“Based on the user’s computer and its performance, we dynamically adjust how much rays to use and in which phases to use them so that the user doesn’t feel any lag and can get the best possible quality for the hardware he uses,” explains Bhojan.

“Because ray is expensive and requires high-quality software and GPU, we have to be mindful of how much ray we use,” he says. “Hybrid rendering is about trying to create a balance between quality and machine capabilities.”

In particular, the team realised that rasterisation was especially bad at generating realistic backgrounds when it came to creating depth of field or when an object was in motion. But when their new hybrid rendering methods were tested in both these scenarios, it produced images that were better than those generated via rasterisation alone and similar in quality to what ray tracing could do.

“Our aim was to get better visual quality while maintaining interactive frame rates,” says Bhojan, whose students virtually presented the findings for depth of field and motion blur at the annual computer graphics conference SIGGRAPH (Special Interest Group on Computer GRAPHics and Interactive Techniques) in August.

The end goal is to commercialise their new hybrid rendering system within two years. “Essentially, we want our system to be able to run in most hardware and be capable of meeting the needs of a range of users while still being able to produce the best possible quality image,” says Bhojan. “This is so that everyone, whether they have a cheap PC or a more expensive one, can play the game.”

A back view of a person sitting in front of a desktop computer's screen, playing a video game. The person is wearing over-the-ear headphones.

Leveraging machine learning
Another aspect of image creation that Bhojan and his team are exploring is how to use machine learning to enhance the content generation and rendering process. “Can we use it to automatically generate more realistic graphics and integrate it into the rendering pipeline to fix some of the artefacts of rasterisation?” asks Bhojan.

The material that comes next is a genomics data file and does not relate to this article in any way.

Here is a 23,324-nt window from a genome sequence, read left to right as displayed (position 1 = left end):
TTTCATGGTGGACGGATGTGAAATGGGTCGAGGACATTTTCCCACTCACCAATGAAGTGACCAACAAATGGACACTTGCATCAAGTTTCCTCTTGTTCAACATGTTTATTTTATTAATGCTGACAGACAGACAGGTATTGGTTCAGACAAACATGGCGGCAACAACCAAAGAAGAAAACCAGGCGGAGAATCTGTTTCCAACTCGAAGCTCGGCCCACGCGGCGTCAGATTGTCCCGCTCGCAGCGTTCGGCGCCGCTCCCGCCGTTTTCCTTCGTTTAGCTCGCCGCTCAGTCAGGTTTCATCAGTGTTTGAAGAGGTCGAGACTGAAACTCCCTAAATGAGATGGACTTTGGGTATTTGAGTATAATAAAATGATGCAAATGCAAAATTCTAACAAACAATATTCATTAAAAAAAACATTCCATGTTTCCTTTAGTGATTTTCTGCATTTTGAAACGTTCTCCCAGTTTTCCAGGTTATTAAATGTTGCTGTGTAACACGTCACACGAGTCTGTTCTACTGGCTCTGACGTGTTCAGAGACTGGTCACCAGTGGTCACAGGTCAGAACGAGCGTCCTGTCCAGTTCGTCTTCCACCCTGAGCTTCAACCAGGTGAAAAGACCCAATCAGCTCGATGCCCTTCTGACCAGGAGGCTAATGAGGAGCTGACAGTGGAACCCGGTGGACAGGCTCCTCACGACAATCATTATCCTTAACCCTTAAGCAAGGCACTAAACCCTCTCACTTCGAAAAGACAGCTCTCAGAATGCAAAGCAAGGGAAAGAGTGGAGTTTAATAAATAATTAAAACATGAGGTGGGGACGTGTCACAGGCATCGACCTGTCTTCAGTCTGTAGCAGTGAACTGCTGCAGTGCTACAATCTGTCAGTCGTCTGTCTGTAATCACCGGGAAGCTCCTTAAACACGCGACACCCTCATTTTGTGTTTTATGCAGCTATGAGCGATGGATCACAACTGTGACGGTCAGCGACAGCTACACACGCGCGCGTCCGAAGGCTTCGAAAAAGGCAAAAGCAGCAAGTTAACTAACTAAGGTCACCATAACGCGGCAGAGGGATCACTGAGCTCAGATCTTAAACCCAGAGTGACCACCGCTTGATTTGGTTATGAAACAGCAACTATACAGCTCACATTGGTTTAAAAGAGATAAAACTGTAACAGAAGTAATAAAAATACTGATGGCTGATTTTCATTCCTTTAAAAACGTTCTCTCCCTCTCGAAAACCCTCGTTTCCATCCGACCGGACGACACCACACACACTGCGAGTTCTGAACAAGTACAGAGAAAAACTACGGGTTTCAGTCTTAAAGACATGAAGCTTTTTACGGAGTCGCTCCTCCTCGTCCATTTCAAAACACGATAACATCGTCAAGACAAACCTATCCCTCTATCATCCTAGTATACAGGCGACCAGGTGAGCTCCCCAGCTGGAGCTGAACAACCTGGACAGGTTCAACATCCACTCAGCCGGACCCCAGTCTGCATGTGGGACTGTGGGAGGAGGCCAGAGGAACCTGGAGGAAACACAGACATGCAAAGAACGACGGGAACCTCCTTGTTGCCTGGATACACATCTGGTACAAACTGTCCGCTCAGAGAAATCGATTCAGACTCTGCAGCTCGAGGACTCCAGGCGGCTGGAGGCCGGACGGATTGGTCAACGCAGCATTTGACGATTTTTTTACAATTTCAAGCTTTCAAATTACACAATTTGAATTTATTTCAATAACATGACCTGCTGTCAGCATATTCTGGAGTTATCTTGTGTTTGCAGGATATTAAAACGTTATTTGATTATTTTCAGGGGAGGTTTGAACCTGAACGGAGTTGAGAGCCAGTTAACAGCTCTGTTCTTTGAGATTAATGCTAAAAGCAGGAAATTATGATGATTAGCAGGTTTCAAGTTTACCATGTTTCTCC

This is especially salient when creating sprawling virtual worlds complete with rivers, roads, and other features. You can begin with open-source maps that are available online and work from there to get more realistic game worlds, he says. Or use existing images to create 3D models of characters and animals for your game. Preliminary work was presented at SIGGRAPH as well.

“With machine learning, we can say: ‘If I have several thousand images as samples, can I automatically produce a 3D model of the content represented in the images to use in the game?’” says Bhojan. “If so, then we can speed up the object modelling process.”

The research is still in the preliminary stages, but if successful will make the rendering process “much faster and more accurate,” he says.

Ultimately, Bhojan hopes his hybrid rendering system and other research in the area will enable video game users to enjoy hyper-realistic games at quicker speeds and lower computational powers. “Maybe then we can finally bring Hollywood realism to interactive games.”

 

Papers:

Hybrid DoF: Ray-Traced and Post-Processed Hybrid Depth of Field Effect for Real-Time Rendering

Hybrid MBlur: Using Ray Tracing to Solve the Partial Occlusion Artifacts in Real-Time Rendering of Motion Blur Effect